|(Lara Cooper / Noozhawk photo)|
Borders finally filed for bankruptcy protection this morning and a few of the numbers associated with that move have become public:
Around 200 of the 642 stores will be shut down.Borders always did seem to be a step behind Barnes & Noble to me and I never really enjoyed browsing my local Borders the way I enjoy browsing so many other bookstores. There is just something about the layout of the store that creates such a sterile atmosphere that I seldom spend any real time (or money) there. I can't put my finger on what it is exactly, but it's some combination of a less than personable staff and the floor plan that irks me.
Of the approximately 19,000 Borders employees, some 6,000 are expected to lose their jobs.
The company has secured $505 million in financing to be used in reorganizing under Chapter 11 rules.
Borders shares can now be had for 18 cents each - an all-time low share price for the company.
Borders owes $41.1 million to Penguin Group, $36.9 million to Hatchett Book Group, and $33.8 million to Simon & Schuster - only a small portion of the company's total debt of $1.3 billion.
Hiring 4 CEOs in five years (none of them with bookseller experience, by the way) is not a great idea.
A complete list of the stores being shut down can be found here. (Surprisingly, none of the seven Houston stores are on the list but Dallas and Austin get hit hard.)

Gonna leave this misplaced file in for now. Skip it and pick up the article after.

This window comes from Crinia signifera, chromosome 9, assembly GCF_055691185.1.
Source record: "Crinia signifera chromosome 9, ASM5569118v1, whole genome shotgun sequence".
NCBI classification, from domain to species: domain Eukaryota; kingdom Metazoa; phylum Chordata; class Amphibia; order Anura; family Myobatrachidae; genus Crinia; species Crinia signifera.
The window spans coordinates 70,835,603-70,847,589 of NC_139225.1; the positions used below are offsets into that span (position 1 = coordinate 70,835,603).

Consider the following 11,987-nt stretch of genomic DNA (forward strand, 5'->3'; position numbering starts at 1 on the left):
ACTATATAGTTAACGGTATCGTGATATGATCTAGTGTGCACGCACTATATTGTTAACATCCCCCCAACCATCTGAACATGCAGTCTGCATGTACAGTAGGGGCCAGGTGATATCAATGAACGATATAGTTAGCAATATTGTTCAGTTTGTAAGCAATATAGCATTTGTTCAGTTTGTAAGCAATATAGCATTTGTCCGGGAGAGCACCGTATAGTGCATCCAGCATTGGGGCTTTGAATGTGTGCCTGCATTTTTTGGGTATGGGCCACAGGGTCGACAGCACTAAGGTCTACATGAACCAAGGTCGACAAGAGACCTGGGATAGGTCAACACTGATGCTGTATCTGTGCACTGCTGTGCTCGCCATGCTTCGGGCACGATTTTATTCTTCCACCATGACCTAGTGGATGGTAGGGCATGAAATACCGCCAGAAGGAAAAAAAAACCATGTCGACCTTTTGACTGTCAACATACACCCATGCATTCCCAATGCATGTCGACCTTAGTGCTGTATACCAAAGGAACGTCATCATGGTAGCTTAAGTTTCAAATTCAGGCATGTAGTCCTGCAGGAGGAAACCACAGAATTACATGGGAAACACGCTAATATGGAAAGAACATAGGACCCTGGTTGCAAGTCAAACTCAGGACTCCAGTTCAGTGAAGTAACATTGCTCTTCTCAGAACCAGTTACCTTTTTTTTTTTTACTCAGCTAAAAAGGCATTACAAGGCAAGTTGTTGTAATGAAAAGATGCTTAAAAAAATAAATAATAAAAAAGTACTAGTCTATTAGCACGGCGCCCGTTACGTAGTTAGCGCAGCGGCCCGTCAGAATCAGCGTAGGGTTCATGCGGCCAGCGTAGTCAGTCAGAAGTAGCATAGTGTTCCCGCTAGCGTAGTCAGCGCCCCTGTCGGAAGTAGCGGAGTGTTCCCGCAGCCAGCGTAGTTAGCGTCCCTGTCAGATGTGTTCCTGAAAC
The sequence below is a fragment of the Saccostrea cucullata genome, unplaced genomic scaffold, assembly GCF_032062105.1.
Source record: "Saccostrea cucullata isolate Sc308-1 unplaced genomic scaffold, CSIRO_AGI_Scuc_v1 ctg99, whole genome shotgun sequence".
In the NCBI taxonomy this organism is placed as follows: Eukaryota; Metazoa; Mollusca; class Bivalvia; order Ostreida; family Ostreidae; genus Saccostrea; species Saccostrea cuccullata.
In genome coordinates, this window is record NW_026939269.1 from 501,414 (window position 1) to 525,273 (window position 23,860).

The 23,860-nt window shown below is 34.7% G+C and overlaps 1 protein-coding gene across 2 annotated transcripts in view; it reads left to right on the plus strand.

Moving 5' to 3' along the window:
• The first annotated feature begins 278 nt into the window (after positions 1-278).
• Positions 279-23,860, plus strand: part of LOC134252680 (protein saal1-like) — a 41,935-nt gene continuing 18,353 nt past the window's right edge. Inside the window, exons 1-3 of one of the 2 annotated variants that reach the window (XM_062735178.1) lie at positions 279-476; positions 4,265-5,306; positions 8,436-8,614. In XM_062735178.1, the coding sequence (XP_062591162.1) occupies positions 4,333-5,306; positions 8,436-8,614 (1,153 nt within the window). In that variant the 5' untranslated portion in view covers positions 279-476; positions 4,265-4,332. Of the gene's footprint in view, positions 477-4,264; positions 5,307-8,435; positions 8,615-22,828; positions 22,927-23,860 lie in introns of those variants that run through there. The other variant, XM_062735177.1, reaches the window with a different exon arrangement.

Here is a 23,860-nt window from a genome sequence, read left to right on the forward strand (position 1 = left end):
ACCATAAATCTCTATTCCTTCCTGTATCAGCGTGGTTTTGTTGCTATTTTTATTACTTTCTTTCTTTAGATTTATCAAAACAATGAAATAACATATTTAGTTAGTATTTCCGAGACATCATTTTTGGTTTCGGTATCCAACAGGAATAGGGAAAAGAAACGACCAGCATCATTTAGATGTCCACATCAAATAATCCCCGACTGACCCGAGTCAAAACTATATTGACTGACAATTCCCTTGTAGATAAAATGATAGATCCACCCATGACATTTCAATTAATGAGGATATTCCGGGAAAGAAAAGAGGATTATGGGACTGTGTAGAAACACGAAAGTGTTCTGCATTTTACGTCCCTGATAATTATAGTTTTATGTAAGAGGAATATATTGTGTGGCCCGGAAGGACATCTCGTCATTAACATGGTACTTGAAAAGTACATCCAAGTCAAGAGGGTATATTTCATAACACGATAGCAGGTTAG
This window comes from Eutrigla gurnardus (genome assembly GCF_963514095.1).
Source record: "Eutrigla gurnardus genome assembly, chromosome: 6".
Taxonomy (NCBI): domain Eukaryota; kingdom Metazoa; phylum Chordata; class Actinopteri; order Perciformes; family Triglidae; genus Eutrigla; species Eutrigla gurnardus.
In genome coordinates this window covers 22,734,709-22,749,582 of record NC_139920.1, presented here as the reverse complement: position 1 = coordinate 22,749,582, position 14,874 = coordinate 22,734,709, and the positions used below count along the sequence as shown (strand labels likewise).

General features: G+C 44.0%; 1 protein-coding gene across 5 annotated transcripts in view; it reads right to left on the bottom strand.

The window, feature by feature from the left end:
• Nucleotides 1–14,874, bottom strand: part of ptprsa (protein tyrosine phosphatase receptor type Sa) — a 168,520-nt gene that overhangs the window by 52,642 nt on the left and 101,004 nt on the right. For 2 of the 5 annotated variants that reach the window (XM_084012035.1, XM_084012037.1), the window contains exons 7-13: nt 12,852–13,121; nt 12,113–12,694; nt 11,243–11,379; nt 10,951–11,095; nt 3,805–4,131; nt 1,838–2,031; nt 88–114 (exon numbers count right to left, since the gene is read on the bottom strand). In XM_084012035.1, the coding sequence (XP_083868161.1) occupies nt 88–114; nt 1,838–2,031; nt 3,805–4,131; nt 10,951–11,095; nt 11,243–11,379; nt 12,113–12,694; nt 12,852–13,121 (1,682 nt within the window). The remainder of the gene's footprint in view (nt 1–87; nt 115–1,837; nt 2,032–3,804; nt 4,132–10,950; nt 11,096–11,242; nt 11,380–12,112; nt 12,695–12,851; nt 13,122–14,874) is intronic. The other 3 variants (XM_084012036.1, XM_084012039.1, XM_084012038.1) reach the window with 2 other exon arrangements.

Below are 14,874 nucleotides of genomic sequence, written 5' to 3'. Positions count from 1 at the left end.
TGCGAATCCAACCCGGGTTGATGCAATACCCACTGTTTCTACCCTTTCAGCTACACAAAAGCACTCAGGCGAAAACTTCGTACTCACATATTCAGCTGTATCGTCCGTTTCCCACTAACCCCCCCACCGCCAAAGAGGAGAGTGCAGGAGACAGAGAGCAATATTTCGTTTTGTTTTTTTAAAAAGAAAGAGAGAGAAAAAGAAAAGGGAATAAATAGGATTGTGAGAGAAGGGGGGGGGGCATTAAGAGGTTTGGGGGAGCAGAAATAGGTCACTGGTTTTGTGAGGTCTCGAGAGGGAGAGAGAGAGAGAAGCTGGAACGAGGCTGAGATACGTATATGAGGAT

But that's just me, one customer. Where Borders seems to have been most shortsighted is in never really positioning itself in the e-book market; the company never could carve out an e-book niche for itself. I mean, come on...all of us could see the trend coming years ago. Right? But for some reason, the revolving door managers of Borders missed the boat completely. Does anyone think "Borders" when they think e-books? Seriously?
I hate to be a pessimist when it comes to the survival of any bookstore but I can't see a way that this is going to end well. Borders could not compete in the market place even when it was supposedly financially healthy (the company has not shown an annual profit since 2006). How is a company as financially crippled as this one going to compete in that same market place?
I sincerely hope that I'm wrong, but that's not because I particularly love Borders bookstores. It's just that it would be a shame to see this huge chain bite the dust after it ruthlessly put so many indie bookstores out of business during the last two decades. Is Amazon.com going to the the only major bookseller still standing ten years from now?